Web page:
Health Supreme by Sepp Hasslberger

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March 20, 2005

Overpopulation - Does Population Growth Follow Food Supply?

On a recent post of mine regarding the Aerospace Technology Working Group (ATWG), a series of comments brought to light an interesting train of thought on human overpopulation.

Steven Earl Salmony pointed out that according to an article of Russell P. Hopfenberg,

human population dynamics are common to the population dynamics of other species. This means the world's human population growth is a rapidly cycling positive feedback loop, a relationship between food and population in which food availability drives up population numbers, and increasing population fuels the mistaken impression, the misperception, that food production needs to be evermore increased. The data make clear increasing annual global food production gives rise to growing numbers of human beings.

Hopfenberg is already starting out from the assumption that human population numbers are a problem. Granted, there are signs that we humans are a destructive influence on the environment, but my view is that the problem may not the growth of population numbers as such but our irresponsible and destructive ways that are determining a negative impact on the biosphere we live in.

After having bought the basic assumption that human population growth is bad (because of our impact on the earth's biosphere) Hopfenberg says the increase of population numbers is a direct consequence of an increase in the availability of food. But what if humans are really different from other species. After all, we are capable of responding to an increase in population by increasing our food supply, by finding new ways to feed ever more people. While availability of food has been shown to be a limiting factor for populations from microbes to mammals, perhaps this is not necessarily the case for humans.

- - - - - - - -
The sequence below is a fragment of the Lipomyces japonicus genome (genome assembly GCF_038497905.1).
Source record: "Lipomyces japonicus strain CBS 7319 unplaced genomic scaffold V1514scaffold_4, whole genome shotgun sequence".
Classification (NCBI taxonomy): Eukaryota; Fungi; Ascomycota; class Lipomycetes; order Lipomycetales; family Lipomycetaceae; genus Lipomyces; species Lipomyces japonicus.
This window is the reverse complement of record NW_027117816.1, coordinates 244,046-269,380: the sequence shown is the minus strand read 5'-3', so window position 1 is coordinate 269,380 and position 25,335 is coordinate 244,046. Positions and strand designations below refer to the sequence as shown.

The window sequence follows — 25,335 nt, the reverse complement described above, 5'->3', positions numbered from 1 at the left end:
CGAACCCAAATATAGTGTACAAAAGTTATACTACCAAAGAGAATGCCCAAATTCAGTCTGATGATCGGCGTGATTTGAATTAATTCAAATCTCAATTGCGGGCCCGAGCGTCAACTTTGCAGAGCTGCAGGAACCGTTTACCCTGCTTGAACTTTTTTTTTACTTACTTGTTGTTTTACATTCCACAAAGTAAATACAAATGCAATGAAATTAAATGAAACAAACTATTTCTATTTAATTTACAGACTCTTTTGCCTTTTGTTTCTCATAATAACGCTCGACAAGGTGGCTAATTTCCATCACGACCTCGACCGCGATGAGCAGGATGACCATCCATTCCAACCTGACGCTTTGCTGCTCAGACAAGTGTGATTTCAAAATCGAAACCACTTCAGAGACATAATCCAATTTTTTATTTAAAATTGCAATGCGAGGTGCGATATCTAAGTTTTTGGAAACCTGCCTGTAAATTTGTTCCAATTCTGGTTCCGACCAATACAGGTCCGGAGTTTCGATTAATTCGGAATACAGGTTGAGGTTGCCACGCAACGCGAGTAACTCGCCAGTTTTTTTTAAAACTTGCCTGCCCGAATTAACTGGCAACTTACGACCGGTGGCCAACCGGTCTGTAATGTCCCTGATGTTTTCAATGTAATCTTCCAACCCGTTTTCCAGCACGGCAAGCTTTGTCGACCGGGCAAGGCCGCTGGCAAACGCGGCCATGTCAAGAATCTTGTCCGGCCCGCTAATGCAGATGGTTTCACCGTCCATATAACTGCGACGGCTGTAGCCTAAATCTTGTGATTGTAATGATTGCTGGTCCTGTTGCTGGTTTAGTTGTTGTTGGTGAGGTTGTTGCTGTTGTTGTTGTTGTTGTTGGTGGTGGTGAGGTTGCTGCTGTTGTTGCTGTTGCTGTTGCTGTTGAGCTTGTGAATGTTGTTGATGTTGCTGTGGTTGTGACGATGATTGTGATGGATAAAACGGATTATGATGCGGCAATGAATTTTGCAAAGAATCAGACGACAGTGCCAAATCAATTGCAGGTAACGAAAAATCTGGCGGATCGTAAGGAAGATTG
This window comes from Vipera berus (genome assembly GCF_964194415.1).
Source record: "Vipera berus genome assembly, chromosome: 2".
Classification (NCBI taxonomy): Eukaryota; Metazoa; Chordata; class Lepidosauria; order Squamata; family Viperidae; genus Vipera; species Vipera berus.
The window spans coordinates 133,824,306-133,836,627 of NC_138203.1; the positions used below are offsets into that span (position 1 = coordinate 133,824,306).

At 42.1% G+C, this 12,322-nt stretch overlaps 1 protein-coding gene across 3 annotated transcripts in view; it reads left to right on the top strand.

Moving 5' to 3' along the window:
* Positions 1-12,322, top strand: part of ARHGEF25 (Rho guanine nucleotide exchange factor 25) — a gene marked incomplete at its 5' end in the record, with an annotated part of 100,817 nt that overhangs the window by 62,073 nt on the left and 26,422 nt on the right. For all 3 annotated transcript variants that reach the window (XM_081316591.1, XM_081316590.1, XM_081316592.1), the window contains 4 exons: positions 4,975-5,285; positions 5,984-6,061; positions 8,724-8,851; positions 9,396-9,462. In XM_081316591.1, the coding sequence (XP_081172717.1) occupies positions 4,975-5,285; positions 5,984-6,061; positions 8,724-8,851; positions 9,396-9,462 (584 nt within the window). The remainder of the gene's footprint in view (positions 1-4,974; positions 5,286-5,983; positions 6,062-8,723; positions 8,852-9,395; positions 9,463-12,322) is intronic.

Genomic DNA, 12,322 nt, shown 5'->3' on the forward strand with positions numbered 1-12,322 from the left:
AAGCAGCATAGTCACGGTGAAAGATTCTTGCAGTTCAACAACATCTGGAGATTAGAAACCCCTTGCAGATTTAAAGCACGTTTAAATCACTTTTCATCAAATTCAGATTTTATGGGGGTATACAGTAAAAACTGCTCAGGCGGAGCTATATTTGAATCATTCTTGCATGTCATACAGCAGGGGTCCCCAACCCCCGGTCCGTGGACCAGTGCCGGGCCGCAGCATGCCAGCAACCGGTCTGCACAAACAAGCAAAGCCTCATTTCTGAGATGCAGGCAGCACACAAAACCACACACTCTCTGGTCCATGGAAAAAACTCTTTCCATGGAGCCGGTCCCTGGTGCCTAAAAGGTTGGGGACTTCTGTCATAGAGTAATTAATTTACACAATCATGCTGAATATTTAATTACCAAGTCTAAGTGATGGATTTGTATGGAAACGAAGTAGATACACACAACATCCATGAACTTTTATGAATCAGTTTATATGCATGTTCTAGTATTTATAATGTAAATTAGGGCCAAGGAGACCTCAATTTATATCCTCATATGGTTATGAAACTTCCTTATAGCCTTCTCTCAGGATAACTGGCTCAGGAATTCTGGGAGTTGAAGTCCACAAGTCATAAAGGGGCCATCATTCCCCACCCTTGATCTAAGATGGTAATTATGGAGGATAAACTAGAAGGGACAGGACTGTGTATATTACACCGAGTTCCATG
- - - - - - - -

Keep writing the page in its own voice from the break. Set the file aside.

What will limit human population growth however, is a collapse of "livable spaces", an ecological disaster on spaceship earth, which we are fast approaching and will sooner or later encounter, unless we decide to change our ways.

We have a definite problem with energy technologies, which rely on fossil fuels which are highly polluting. Our chemical and pharmaceutical industries are large scale producers of poisons that end up making us sick and yes, we also have problems with food production, based on shameless exploitation of other species - think about overfishing or the practice of keeping animals in feedlots for "meat production".

Food production seems to be concentrated, to a large part, in the hands of giant corporations. Genetic modification of common food plants and control of the world seed supply are some of the more advanced and largely criticized strategies to achieve food control. Large scale grain production and other "strategic" agricultural sectors are highly subsidized, in effect ruining the agricultural efforts of developing countries. The recent "G 20" meeting of the largest developing economies has called for an elimination of distorting agricultural subsidies.

Let's for a moment suppose that our major problem is not the number of humans but the way we feed them and the way we use energy in a highly polluting way. In an ideal world, humans would live in harmony with nature, respecting other species and the earth invironment and striving to leave as small a footprint as possible on that environment that in effect sustains our existence.